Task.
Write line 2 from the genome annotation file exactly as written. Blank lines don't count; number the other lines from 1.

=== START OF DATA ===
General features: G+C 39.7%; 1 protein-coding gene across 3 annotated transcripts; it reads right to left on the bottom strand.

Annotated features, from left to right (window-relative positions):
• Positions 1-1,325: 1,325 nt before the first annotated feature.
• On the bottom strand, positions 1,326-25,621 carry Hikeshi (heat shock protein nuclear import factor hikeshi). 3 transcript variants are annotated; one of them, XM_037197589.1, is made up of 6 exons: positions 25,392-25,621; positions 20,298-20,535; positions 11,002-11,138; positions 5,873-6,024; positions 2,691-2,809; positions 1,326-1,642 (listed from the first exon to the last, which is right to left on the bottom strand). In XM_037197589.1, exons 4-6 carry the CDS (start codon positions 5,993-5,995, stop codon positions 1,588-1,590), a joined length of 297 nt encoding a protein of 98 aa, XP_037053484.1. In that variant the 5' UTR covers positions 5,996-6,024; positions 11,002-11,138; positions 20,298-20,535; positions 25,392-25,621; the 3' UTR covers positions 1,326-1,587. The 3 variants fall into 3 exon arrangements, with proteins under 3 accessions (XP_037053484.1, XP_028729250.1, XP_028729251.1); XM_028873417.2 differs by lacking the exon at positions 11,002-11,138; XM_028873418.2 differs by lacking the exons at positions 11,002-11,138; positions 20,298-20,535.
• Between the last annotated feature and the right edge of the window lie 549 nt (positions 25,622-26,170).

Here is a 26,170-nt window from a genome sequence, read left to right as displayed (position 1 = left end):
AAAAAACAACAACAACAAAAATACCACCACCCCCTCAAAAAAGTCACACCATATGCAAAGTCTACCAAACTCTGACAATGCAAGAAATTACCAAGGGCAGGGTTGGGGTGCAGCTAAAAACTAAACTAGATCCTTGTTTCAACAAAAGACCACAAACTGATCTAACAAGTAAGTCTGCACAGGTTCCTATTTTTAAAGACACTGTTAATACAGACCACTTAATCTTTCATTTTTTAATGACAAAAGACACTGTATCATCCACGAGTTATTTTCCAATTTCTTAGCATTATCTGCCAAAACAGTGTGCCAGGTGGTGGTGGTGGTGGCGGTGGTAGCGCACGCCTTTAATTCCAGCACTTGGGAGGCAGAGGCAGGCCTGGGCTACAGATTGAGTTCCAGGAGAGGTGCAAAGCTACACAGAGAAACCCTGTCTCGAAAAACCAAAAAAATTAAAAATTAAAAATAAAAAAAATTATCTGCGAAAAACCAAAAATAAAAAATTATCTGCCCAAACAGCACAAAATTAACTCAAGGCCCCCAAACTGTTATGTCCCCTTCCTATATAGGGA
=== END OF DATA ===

Annotated features, from left to right (window-relative positions):